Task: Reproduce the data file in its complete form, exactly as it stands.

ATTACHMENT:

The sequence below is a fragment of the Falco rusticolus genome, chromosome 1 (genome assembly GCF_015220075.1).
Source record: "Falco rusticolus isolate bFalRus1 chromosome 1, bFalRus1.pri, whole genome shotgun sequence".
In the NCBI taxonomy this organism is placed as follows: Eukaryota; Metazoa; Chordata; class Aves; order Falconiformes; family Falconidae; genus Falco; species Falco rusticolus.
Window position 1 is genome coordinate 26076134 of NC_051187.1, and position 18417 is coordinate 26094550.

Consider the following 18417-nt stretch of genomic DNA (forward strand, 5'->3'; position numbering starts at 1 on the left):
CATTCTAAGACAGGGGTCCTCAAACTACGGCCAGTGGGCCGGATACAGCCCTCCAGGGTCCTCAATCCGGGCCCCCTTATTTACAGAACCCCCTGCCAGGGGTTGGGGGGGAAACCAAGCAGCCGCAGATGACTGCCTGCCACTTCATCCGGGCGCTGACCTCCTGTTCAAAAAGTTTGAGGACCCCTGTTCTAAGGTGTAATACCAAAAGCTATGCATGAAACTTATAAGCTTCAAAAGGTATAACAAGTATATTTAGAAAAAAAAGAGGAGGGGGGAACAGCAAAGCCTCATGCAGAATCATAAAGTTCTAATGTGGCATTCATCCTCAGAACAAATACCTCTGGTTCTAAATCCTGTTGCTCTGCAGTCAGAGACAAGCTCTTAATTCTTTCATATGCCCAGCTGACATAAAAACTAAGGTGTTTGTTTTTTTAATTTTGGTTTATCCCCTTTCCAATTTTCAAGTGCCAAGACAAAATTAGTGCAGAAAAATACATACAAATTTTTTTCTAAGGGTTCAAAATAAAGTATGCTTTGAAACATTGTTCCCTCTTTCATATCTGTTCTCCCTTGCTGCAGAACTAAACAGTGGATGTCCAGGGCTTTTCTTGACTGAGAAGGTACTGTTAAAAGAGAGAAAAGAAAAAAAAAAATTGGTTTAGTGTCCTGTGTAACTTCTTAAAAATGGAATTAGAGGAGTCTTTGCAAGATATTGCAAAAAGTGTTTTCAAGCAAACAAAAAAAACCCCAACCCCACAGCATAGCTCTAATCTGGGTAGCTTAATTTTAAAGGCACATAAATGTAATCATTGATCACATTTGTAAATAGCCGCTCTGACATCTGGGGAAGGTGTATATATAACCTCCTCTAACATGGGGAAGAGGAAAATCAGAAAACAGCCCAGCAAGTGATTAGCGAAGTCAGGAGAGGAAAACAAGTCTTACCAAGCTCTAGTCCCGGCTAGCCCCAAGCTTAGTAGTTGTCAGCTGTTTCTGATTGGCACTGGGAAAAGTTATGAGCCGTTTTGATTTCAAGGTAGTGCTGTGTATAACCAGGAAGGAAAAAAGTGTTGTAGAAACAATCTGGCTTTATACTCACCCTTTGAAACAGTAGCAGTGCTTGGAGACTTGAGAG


The sequence below is a fragment of the Falco rusticolus genome, chromosome 1 (genome assembly GCF_015220075.1).
Source record: "Falco rusticolus isolate bFalRus1 chromosome 1, bFalRus1.pri, whole genome shotgun sequence".
In the NCBI taxonomy this organism is placed as follows: Eukaryota; Metazoa; Chordata; class Aves; order Falconiformes; family Falconidae; genus Falco; species Falco rusticolus.
Window position 1 is genome coordinate 26076134 of NC_051187.1, and position 18417 is coordinate 26094550.

Consider the following 18417-nt stretch of genomic DNA (forward strand, 5'->3'; position numbering starts at 1 on the left):
CATTCTAAGACAGGGGTCCTCAAACTACGGCCAGTGGGCCGGATACAGCCCTCCAGGGTCCTCAATCCGGGCCCCCTTATTTACAGAACCCCCTGCCAGGGGTTGGGGGGGAAACCAAGCAGCCGCAGATGACTGCCTGCCACTTCATCCGGGCGCTGACCTCCTGTTCAAAAAGTTTGAGGACCCCTGTTCTAAGGTGTAATACCAAAAGCTATGCATGAAACTTATAAGCTTCAAAAGGTATAACAAGTATATTTAGAAAAAAAAGAGGAGGGGGGAACAGCAAAGCCTCATGCAGAATCATAAAGTTCTAATGTGGCATTCATCCTCAGAACAAATACCTCTGGTTCTAAATCCTGTTGCTCTGCAGTCAGAGACAAGCTCTTAATTCTTTCATATGCCCAGCTGACATAAAAACTAAGGTGTTTGTTTTTTTAATTTTGGTTTATCCCCTTTCCAATTTTCAAGTGCCAAGACAAAATTAGTGCAGAAAAATACATACAAATTTTTTTCTAAGGGTTCAAAATAAAGTATGCTTTGAAACATTGTTCCCTCTTTCATATCTGTTCTCCCTTGCTGCAGAACTAAACAGTGGATGTCCAGGGCTTTTCTTGACTGAGAAGGTACTGTTAAAAGAGAGAAAAGAAAAAAAAAAATTGGTTTAGTGTCCTGTGTAACTTCTTAAAAATGGAATTAGAGGAGTCTTTGCAAGATATTGCAAAAAGTGTTTTCAAGCAAACAAAAAAAACCCCAACCCCACAGCATAGCTCTAATCTGGGTAGCTTAATTTTAAAGGCACATAAATGTAATCATTGATCACATTTGTAAATAGCCGCTCTGACATCTGGGGAAGGTGTATATATAACCTCCTCTAACATGGGGAAGAGGAAAATCAGAAAACAGCCCAGCAAGTGATTAGCGAAGTCAGGAGAGGAAAACAAGTCTTACCAAGCTCTAGTCCCGGCTAGCCCCAAGCTTAGTAGTTGTCAGCTGTTTCTGATTGGCACTGGGAAAAGTTATGAGCCGTTTTGATTTCAAGGTAGTGCTGTGTATAACCAGGAAGGAAAAAAGTGTTGTAGAAACAATCTGGCTTTATACTCACCCTTTGAAACAGTAGCAGTGCTTGGAGACTTGAGAG